Saturday, 30 January, 2010

Gartner Perspective on IT Spending in 2010

Gartner has published its take on IT spending in 2010. It is available as free downloadable booklet. Following are the key figures (in billions of USD), worth taking note of.





Worldwide End-User Spending on IT





Worldwide End-User Spending on Computing Hardware





Worldwide Enterprise Spending on Software





Worldwide End-User Spending on Telecommunications





Worldwide End-User Spending on IT Services





This booklet provides following 10 top business priorities:

  1. Business process improvement
  2. Reducing enterprise costs
  3. Improving enterprise workforce effectiveness
  4. Attracting and retaining new customers
  5. Increasing the use of information/analytics
  6. Creating new products or services (innovation)
  7. Targeting customers and markets more effectively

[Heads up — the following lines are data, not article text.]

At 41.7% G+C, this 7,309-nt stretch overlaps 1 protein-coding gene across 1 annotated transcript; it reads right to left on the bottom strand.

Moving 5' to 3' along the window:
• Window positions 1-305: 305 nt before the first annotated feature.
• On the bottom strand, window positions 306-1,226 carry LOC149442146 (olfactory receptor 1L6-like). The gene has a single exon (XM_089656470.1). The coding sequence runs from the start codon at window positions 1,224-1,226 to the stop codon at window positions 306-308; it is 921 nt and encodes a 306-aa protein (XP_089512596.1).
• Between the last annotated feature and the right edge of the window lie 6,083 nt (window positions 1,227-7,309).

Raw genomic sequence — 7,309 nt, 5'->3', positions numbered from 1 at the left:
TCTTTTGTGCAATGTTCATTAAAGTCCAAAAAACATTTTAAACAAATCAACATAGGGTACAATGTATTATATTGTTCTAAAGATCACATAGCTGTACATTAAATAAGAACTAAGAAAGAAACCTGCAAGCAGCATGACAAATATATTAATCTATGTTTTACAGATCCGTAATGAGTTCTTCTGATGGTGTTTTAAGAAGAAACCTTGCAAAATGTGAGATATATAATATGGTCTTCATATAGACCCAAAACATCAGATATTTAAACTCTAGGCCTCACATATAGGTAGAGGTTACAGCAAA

8. Managing change initiatives
  9. Expanding current customer relationships
  10. Expanding into new markets and geographies

It also provides top 10 technology priorities:

  1. Business intelligence
  2. Enterprise applications (ERP, CRM and others)
  3. Servers and storage technologies (virtualization)
  4. Legacy application modernization
  5. Collaboration technologies
  6. Networking, voice and data communications
  7. Technical infrastructure
  8. Security technologies
  9. Service-oriented applications and architecture
  10. Document management

Gartner List of Top 10 Strategic Technologies for 2010

In October 2009, during Gartner Symposium/ITxpo, Gartner declared its list of top 10 strategic technologies for 2010. Here is the list for quick reference:

  1. Cloud Computing
  2. Advanced Analytics
  3. Client Computing
  4. IT for Green
  5. Reshaping the Data Center
  6. Social Computing